Most people exhibit the patience of a two-year-old when it comes to apps loading on our smartphones or information retrieval on our computers. We post on social media, collect fitness information, and keep hundreds or even thousands of photographs on our phones and computers or in the cloud without a thought about what it takes to store and manipulate those massive amounts of data.
But as we gather more and more data and ask more sophisticated questions about it, the speed with which the data can be manipulated becomes slower and slower. If we continue using the same methods of data storage and computation, we’ll reach a point when analysis of that data will become so slow that it will no longer be effective, according to Jignesh Patel, a University of Wisconsin-Madison professor of computer science and an expert on databases, or big data. Our apps won’t launch as fast and the information we need won’t be at our fingertips.
Now, however, Patel and his collaborators at UW-Madison and eleven other U.S. universities that make up CRISP – the Center for Research on Intelligent Storage and Processing-in-memory — hope to salve our data frustrations with the help of a grant from the Semiconductor Research Corporation (SRC).
The way things work now, explains Patel, data storage and computation are in two separate buckets connected by the computational equivalent of a straw: data travels through the straw to be analyzed in the computation bucket, and then more data (the original data and the data generated by the analysis) go back through the straw to the data bucket. As more and more data is gathered, users are limited by the amount of data that can move through that straw. “Data is the new oxygen, and the computing engines, i.e. processors, can do more and more computing. To harness their full potential, you need to get the oxygen to them,” says Patel.
At its core, there is a fundamental research aspect. Computing is going through a radical transformation. It used to be the case that every generation, which was about every two years, the compute engines (processors) would get about twice as fast. This exponential growth was achieved largely by increasing the speed with which the transistor can be turned on and off (which is how computation is carried out). But we can’t flip the transistors on and off much faster than we do today, as doing so can generate so much heat that the processor can melt down. However, we can build processors that are more powerful by packaging a large number of simpler/slower compute engines together. Now we have a key problem: How do we get data to these networks of computing engines? Patel explains “One way is to architect the devices so that there are pockets of compute and data connected in a network, and there is some data close to each compute engine.” But, it turns out, you can only put small amounts of data next to the compute engines. Some data will always be far away, and even when data is close by, it may not be close to the specific compute engine that needs it at this moment. “You have a complex problem of figuring out how to effectively overlay a complex network of compute topology over another complex network of data storage topology. And it gets more complicated as the application’s compute and data patterns can change rather quickly, which requires reoptimizing these overlays,” says Patel.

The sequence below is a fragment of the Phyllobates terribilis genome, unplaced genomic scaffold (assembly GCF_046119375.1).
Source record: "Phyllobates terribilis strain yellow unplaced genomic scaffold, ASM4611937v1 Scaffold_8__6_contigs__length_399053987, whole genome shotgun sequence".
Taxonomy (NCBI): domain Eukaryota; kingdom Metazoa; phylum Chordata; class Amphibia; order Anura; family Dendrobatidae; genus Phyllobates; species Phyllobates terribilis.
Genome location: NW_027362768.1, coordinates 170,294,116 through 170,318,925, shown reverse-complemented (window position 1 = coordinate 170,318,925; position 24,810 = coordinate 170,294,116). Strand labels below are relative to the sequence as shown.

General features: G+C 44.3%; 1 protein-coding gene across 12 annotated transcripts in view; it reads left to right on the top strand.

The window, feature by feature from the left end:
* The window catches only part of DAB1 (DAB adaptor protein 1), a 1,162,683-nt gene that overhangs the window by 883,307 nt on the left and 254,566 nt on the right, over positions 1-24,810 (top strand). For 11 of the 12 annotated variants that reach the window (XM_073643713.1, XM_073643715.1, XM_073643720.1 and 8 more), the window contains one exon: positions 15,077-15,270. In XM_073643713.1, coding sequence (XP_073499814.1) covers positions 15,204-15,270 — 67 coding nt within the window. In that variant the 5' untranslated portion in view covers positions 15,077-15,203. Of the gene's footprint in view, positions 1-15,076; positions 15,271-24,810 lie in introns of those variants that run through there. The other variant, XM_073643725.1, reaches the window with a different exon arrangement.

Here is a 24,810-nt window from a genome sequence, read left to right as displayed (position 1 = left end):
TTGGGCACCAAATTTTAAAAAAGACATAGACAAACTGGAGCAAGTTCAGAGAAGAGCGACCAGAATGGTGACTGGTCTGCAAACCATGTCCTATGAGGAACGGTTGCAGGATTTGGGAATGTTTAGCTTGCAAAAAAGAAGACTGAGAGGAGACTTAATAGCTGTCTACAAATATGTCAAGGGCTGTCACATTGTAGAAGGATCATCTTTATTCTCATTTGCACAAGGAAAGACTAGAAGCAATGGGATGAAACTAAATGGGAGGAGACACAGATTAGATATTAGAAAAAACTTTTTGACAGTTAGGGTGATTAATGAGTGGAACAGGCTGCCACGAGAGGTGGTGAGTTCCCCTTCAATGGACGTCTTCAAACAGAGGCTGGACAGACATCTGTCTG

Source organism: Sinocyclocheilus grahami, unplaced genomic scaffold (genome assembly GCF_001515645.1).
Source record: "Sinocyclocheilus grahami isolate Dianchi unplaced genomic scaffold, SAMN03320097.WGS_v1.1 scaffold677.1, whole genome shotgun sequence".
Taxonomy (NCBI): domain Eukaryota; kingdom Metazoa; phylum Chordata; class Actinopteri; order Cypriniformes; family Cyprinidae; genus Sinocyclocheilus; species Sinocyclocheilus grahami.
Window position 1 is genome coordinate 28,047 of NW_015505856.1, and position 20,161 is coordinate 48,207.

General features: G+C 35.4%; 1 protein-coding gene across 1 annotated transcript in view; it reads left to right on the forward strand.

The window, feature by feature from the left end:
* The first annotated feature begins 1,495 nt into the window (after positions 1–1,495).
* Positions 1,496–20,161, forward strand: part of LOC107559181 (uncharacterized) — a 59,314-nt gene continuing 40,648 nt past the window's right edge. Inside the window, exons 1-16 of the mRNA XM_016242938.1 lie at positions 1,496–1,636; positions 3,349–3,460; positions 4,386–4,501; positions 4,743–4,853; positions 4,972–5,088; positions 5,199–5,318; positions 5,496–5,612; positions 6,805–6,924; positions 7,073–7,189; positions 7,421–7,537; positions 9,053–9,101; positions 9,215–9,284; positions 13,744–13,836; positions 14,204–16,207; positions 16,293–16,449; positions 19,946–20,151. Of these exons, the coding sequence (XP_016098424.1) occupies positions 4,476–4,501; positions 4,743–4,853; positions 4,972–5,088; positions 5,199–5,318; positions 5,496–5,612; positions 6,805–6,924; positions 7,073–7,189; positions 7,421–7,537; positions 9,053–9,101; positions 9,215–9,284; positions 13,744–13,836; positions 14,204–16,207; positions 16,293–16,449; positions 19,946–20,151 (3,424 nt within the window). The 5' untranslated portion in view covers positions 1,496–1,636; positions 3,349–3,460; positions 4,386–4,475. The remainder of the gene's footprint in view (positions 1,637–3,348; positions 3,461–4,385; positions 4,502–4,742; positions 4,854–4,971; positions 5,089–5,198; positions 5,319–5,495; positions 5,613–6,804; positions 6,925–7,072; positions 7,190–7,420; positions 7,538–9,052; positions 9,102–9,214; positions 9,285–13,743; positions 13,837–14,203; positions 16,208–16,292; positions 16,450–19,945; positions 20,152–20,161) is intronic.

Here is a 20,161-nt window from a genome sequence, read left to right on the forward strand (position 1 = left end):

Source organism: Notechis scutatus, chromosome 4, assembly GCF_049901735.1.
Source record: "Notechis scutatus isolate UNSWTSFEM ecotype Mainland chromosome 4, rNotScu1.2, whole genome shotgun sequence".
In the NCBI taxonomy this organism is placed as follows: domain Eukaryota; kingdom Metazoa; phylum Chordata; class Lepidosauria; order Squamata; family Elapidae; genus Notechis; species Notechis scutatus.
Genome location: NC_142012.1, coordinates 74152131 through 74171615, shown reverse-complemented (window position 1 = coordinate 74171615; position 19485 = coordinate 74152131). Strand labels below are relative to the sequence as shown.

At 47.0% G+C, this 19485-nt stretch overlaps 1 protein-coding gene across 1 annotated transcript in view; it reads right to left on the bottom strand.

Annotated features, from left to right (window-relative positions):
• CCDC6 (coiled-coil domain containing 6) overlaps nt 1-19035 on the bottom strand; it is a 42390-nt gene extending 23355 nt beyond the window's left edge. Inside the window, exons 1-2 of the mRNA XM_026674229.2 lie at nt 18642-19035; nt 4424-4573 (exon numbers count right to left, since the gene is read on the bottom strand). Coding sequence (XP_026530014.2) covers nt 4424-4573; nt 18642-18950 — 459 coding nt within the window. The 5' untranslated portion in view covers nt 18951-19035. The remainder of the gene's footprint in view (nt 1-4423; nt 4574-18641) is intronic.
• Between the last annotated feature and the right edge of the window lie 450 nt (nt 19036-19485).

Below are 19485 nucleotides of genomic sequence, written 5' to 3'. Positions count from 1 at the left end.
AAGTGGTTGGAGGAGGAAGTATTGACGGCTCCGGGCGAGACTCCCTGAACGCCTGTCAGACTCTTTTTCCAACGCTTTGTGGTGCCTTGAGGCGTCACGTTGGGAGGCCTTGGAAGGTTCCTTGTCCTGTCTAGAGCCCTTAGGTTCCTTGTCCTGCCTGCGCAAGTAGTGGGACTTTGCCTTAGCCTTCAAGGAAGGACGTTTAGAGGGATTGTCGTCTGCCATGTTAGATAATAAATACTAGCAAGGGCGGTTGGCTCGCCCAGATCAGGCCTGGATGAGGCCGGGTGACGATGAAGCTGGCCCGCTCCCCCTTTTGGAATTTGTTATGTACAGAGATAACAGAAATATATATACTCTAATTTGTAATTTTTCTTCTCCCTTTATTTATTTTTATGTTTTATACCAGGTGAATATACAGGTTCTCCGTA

The UW-Madison CRISP team is led by Patel, Kevin Eliceiri of the Laboratory for Optical and Computational Instrumentation, and Jane Li of the Department of Electrical and Computer Engineering. Li’s efforts are focused on the chips, the hardware that analyzes the data; Eliceiri works with application imaging; and Patel is responsible for “making the software play nicely with the hardware.”
The three scientists work together, for example, when Eliceiri, an expert on medical imaging, discovers through imaging that a patient’s cancer cells are metastasizing. Taking samples of the cells and analyzing them can take days, but this type of imaging in the future may allow a doctor performing surgery to tell instantly whether the cancer is spreading. Li hopes to develop new computer systems that can quickly and intelligently analyze the data, improving processing speed and performance. And Patel, through his work developing new software approaches to overcoming data bottlenecks, can develop methods to better organize the data and makes sure it can be analyzed with the new systems developed by Li. The five-year SRC grant provides funding for nine graduate students and two post-doctoral students who have a unique opportunity to work on this cross-disciplinary project.
The new research initiative by the CRISP team will speed our ability to process and manipulate the masses of data that accumulate, whether in our daily lives as we check our bank account balances or connect through social media, or in improving things like the analysis of a mass of cancer cells.